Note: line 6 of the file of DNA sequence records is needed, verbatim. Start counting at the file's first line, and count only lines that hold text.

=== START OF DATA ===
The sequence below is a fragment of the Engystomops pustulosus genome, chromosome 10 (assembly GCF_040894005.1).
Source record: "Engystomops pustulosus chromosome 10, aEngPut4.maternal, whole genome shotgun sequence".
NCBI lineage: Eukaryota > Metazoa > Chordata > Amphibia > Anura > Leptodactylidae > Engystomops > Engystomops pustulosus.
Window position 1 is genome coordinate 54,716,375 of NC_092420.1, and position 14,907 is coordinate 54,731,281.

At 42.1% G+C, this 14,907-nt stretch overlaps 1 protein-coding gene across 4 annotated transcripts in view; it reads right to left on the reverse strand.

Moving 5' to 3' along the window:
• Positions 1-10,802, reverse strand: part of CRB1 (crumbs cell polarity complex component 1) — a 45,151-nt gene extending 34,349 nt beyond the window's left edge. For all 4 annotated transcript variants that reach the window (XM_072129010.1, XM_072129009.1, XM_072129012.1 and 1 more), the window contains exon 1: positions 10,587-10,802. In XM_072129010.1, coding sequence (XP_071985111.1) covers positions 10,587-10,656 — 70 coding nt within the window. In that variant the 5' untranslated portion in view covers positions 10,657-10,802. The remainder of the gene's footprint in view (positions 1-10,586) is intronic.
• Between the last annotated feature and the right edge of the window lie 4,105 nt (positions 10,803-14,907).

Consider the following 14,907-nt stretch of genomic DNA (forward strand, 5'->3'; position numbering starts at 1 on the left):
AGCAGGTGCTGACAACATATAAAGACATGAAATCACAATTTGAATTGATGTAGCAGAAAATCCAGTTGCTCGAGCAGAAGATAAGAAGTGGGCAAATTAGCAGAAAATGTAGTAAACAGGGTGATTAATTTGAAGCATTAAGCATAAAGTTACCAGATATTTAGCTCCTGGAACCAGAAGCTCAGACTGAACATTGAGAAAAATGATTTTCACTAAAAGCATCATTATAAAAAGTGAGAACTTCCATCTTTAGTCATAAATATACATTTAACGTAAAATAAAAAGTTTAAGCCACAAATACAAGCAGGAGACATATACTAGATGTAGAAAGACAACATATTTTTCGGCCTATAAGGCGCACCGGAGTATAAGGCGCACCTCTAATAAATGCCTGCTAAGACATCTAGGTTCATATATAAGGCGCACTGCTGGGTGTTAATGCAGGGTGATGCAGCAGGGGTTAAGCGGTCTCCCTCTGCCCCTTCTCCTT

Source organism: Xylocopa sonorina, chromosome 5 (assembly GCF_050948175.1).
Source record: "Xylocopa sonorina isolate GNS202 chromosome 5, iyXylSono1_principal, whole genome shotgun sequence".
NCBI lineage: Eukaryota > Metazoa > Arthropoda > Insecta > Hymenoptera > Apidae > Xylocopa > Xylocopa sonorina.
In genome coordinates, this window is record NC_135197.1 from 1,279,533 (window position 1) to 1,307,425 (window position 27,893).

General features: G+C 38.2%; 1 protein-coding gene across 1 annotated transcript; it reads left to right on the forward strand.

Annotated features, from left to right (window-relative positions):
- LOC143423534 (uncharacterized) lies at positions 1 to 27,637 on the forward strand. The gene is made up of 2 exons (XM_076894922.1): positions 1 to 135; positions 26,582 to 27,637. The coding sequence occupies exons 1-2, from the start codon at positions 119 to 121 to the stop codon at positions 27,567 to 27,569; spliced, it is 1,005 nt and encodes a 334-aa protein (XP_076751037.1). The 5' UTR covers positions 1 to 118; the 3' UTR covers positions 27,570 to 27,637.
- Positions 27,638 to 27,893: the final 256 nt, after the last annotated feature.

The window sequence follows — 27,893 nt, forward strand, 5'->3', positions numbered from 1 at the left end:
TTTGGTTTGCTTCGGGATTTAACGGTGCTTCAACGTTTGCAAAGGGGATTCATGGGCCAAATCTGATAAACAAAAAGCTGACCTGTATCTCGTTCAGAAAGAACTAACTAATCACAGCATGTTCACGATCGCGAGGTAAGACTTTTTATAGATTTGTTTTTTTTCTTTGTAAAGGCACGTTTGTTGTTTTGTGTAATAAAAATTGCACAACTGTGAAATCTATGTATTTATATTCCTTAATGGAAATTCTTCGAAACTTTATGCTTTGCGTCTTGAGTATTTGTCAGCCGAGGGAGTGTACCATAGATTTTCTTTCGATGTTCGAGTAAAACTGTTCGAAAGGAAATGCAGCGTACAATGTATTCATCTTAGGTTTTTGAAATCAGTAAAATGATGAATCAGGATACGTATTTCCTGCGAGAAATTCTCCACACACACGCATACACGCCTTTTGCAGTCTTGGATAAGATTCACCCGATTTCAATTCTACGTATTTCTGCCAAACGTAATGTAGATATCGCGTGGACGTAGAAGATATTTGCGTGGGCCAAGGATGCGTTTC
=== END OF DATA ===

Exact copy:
Moving 5' to 3' along the window: